New Zealand punches above its weight with innovation and resourcefulness carved out of the challenge and opportunity presented to us in our land of plenty. So often, we have shined on the world stage, conquering the tyranny of distance and combining Kiwi ingenuity with a little help from some offshore funding.
The New Zealand invention of refrigerated shipping in the late nineteenth century made it possible for us to begin exporting frozen meat and dairy products, a cornerstone of our modern economy.
Much later, in 1953, Sir Edmund Hillary applied mountaineering skills perfected on the slopes of our rugged Southern Alps to climb Mount Everest. The quintessential Kiwi bloke, he humbly described himself as a “reasonably good climber” and said he and Tenzing Norgay had done a “pretty good job”.
Sir Ed’s understatement springs to mind when reflecting on Aroa Biosurgery founder and CEO Brian Ward (pictured above). Speaking to a packed trans-Tasman gathering at the BioShares Summit in Queenstown in 2019, he introduced himself as the founder of a company that “upgrades sheep stomachs”.
Aroa Biosurgery is, of course, much more than that. It is a soft-tissue regeneration company that develops, manufactures, sells and distributes medical and surgical products to improve healing in complex wounds and soft-tissue reconstruction. Aroa now has a market capitalisation of around $350 million after listing on the ASX last July, when its share price almost doubled on debut.
Aroa was the ASX’s first IPO from New Zealand to take place after international borders were slammed shut by the covid pandemic. In the same way that Sir Peter Jackson brought Hollywood and United States capital to New Zealand, Aroa Biosurgery was able to attract international investors to invest in its business here to support its global exports – but it did so almost entirely virtually, through virtual roadshows, conferences and meetings.
Brian Ward says this process was much more efficient than having to fly to Australia or the US to meet contacts in person, which would usually take him and key staff out of the company for extended periods.
The tyranny of distance had prepared New Zealand corporate leaders well for the pandemic. We were already adept at running global businesses from afar, and as the world locked down, our remoteness became somewhat moot and the rest of the world began operating almost as remotely as we had always done.
It is, after all, what we do – and do exceptionally well when we get it right. New Zealanders have been able to build incredibly successful global businesses and brands from our shores, using our ‘No 8 wire’ creative mindset while tapping into global pools of capital – Xero, Fisher & Paykel Healthcare, Kathmandu, and A2 Milk (Bloomberg’s top global stock of the decade) to name just a few.
Kiwi companies lead the charge in 2020
In late January last year, Happy Valley Nutrition was the first of seven New Zealand companies to venture onto the ASX in 2020. It was raising capital to develop a milk-processing, blending, and packaging facility in Ōtorohanga to produce infant milk formula and other nutritional products for global markets.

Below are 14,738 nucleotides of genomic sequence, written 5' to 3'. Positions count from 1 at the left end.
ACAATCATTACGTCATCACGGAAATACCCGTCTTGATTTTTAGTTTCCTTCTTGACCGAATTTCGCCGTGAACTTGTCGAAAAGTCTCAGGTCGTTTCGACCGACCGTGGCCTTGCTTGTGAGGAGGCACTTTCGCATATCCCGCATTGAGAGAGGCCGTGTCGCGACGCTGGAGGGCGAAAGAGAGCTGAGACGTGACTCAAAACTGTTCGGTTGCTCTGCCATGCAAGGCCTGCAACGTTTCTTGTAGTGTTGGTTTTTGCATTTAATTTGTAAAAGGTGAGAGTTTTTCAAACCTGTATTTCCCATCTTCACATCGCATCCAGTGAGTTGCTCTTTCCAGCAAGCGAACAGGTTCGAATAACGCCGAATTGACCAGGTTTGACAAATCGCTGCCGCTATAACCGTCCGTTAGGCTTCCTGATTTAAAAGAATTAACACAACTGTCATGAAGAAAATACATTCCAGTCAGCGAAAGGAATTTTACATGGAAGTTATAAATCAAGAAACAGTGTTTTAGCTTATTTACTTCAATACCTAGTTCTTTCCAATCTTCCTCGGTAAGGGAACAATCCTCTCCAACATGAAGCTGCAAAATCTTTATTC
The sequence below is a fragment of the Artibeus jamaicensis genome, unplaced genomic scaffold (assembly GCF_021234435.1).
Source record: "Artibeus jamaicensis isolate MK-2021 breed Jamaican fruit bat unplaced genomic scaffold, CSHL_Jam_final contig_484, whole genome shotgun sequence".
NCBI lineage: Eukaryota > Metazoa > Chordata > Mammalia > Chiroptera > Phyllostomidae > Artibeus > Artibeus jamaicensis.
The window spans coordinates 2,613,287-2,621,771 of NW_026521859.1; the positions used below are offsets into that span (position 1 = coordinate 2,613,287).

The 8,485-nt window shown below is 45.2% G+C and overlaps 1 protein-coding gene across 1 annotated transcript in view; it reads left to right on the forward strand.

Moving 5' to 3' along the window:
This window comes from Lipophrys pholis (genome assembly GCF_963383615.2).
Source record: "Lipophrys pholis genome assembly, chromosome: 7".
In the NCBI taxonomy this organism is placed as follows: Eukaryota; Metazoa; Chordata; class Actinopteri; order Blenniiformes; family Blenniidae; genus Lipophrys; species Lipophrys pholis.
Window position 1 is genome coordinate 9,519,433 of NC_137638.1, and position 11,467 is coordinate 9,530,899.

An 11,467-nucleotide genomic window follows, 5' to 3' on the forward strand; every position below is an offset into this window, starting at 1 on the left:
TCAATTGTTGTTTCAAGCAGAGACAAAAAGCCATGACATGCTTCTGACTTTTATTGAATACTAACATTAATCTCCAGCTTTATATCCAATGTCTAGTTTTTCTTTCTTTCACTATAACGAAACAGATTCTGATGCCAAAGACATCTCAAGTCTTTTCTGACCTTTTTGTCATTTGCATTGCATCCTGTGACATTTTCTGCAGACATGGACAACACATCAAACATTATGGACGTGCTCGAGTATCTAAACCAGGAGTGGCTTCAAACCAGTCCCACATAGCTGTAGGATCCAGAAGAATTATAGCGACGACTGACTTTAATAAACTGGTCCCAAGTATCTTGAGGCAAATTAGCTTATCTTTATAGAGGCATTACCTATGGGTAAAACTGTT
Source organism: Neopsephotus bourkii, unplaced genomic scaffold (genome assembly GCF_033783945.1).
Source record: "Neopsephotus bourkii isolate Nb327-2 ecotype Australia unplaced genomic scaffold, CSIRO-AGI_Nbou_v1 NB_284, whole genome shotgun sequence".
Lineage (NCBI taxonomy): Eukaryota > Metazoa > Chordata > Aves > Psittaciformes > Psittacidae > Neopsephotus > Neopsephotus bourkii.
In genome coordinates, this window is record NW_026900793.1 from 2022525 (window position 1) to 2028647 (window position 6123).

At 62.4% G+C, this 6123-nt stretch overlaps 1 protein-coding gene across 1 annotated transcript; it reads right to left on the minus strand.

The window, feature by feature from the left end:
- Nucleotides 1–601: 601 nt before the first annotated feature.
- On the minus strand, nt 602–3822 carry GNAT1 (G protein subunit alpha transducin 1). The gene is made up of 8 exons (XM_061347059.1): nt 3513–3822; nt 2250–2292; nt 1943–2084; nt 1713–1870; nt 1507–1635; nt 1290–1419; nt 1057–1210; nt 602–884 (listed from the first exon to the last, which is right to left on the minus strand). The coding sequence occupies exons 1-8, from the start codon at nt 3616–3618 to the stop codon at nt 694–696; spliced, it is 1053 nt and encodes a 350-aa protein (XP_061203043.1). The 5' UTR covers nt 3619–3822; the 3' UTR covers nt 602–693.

Next came Aroa Biosurgery, followed by buy-now pay-later platform Laybuy in early September.
Founded just four years earlier on the North Shore, Laybuy focused on markets in the United Kingdom and Europe, growing into a $200 million technology company in that time. In December, it entered the S&P ASX All Technology index, joining fellow Kiwi companies Xero, Pushpay and Volpara.
New Zealand Oil & Gas completed its listing on the ASX on Sept. 25, citing it as a market with stronger interest in upstream oil and gas, and one which “tends to value exploration and production realistically”.
New Zealand peer-to-peer lending platform Harmoney listed on the ASX on Nov. 19 (with a secondary listing on the NZX) to accelerate its trans-Tasman growth. Harmoney’s listing was co-led by Jarden, now operating as a trans-Tasman investment bank.
It is no surprise that technology company listings from New Zealand are trending upwards. By nature, they involve easily distributed non-physical platforms or services that can be developed here – sometimes in quite remote places – and still attract global demand. This leads to high growth and a need for access to capital.
The ASX has similar rules and regulations to the NZX, a currency that is highly correlated to our own, a global investor base, and a vibrant, growing technology sector of more than 200 companies. It provides access to capital and has become the natural home for technology companies in this region.
EROAD (mid-September) and Plexure (late November) became the sixth and seventh New Zealand companies to list on the ASX in 2020.
Where to for 2021?
It is hard to predict what this year will bring, but one thing is certain: New Zealand companies with global aspirations will continue to emerge, tapping into worldwide pools of capital as they prosper.
In fact, the ASX has already had its first listing in 2021, and it came from New Zealand. Cervical cancer screening company TruScreen listed on Jan. 6, trading up strongly on debut and bringing the total number of Kiwi companies listed on the ASX to 62.
I look forward to watching our ASX-listed New Zealand companies take advantage of their listing to expand, grow, and have others join them in taking on the world. As Winston Peters pointed out last year when still Minister of Foreign Affairs and Trade, our “tyranny of distance” can also be our “liberty of distance”.
I say to these venturers, Kia kaha, kia māia, kia manawanui (be strong, be steadfast, be willing) and, in Sir Ed’s immortal words, “Life’s a bit like mountaineering – never look down”.